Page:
Tony Hendra was the editor of National Lampoon, played the band's manager in "This Is Spinal Tap" and invented the British satire show "Spitting Image," all after giving up his first career: Teen Monk. Hauled before Father Joseph Warrilow for having a love affair with a married woman, Hendra found Father Joe was unlike any priest he'd ever known, and, deciding he wanted be like Joe, aspired to monasticism. His bestselling book, "Father Joe," tells how life took Hendra in other directions, not all of them happy, but all leading back to his confessor, counselor and stabilizing force. Beliefnet talked with Hendra recently about his mentor, his book and his renewed Catholicism.

Is this the book that you thought you'd end up with?
Not at all. When I came to see Joe the last time, the book I was planning was just recorded dialogue, two men talking. After he died, that obviously became impossible, but I discovered that Joe had had quite a little ministry going. I thought it would be a non-self seeking way to celebrate Joe to get lots of other impressions of him. The abbey was reluctant to cooperate with that, understandably, because it meant invading people's privacy.

So I became very frustrated. I desperately wanted to write about Joe,because of the void that he'd sort of left in my universe. But I was not really equipped to do it. Whenever I tried, it would come out sort of hideous mush. The only muscles I had were comedic ones, you know--ridicule and diminishing and so forth. Not exactly a way to celebrate a saint or someone who looked like a saint.

As it happened, I had been asked by a storytelling group here in Manhattan called "The Moth" to tell a story. I decided I would tell the story of my relationship with Joe in capsule form. It was terrifying, but the audience loved it. They laughed, but what was truly extraordinary was they wept. I realized that all I had to do was to tell the story of this relationship and however it came out, funny or sad or both or neither, it didn't matter.

You're the perfect foil for Joe. On the one hand you're a sinner, but even as a child you already seem to be not of the world, always roaming the countryside. Did that innate spirituality lead you to stumble upon the trailer where you end up having the affair?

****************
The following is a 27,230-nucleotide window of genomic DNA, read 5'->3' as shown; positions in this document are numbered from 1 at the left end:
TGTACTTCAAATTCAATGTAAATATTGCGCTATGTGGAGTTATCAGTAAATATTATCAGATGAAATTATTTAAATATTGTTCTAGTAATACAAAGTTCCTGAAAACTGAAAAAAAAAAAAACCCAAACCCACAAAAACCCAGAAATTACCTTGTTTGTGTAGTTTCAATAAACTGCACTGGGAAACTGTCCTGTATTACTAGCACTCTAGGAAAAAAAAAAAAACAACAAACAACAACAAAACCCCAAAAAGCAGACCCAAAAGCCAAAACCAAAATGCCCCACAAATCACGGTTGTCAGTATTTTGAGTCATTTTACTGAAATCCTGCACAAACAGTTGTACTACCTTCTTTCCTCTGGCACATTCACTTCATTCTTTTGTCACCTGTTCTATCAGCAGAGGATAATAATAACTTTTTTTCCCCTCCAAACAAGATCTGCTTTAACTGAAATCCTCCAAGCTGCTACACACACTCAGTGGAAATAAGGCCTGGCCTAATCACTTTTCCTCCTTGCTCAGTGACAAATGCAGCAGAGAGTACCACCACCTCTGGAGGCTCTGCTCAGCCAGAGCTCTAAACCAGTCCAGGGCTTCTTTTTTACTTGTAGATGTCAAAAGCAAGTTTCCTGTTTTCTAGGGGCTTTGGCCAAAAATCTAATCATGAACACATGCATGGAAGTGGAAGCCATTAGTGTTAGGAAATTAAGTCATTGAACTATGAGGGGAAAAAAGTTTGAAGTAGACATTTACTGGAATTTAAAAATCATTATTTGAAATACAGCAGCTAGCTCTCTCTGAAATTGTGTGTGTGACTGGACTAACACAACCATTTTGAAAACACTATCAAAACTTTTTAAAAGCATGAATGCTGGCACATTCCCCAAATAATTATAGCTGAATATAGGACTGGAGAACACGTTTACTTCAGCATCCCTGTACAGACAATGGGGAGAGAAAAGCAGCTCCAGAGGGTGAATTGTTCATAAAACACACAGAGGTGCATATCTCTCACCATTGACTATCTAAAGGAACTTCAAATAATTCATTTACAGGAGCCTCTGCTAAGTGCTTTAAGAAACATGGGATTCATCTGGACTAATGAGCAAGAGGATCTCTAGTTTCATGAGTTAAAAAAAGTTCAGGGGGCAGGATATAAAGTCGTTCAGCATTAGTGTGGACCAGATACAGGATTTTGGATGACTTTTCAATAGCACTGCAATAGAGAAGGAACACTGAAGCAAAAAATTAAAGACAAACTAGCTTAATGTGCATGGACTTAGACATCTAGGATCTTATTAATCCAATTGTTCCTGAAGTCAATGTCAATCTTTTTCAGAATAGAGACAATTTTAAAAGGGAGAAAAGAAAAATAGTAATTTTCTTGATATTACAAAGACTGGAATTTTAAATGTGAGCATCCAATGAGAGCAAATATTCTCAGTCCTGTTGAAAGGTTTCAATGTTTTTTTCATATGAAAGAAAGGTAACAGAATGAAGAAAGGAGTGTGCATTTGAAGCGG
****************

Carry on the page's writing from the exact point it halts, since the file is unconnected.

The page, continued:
I was very happy to live a kind of proto-hermitic life in the countryside. I was never scared by it. I never missed other people's company. There was this fascination with discovering bird's eggs and seeing things like that for the first time. There was something sort of miraculous about it. I didn't recognize it as spiritual. I didn't even recognize it as antithetical to the lack of affect that I got from organized religion. But I suppose looking back on it, it was a little piece of what attracted me to Joe.

Where did that come from? Is being not of the world a response to a lack of belonging, say, with your own father?
If it was, I wasn't alone. A lot of the problems my generation had with authority possibly came from the fact that our fathers were not there for the formative years of our young lives. They were off fighting war. But he himself was a quiet and hermitic type, and his vocation was a very odd one. I was the son of a stained glass artist and it made me odd by reflection.

So Joe becomes the father you never had.
Yeah. I don't really get into that as much as I would have liked. Joe had fatherly qualities which were sort of extra-clerical. He was gentle, he was never angry, he was non-judgmental, he didn't cross examine me. He didn't do any of the things my father did and above all, he was consistent, about his beliefs and his actions formed from his beliefs, which my dad wasn't. My dad was treacherous that way, as many dads are, and, speaking as a dad, I am.

In fairness though, his life was relatively uncomplicated, and he didn't have as much at stake in you as your father had.
Absolutely not. I recognized that as soon as I became a father myself. But to a young teenager, this looked like an ideal father and once my own father died, Joe became in every way, negative and positive, my father figure.

You write about the discrimination against Catholics you saw growing up, but at the same time Catholicism in 1950s Britain was also on the rise, with Graham Greene and Evelyn Waugh. Can you explain that sort of schizophrenia?
In part, I suppose it's not unlike being Jewish in an anti-Semitic society. It was a defense mechanism, being really good at what you choose to do. The Jesuits in late '50s in England were fantastic, I mean really, really smart people who would argue the Church's case forcefully and brilliantly whenever they got the chance. Waugh was regarded as part of that. He was a feather in our cap, as Greene was.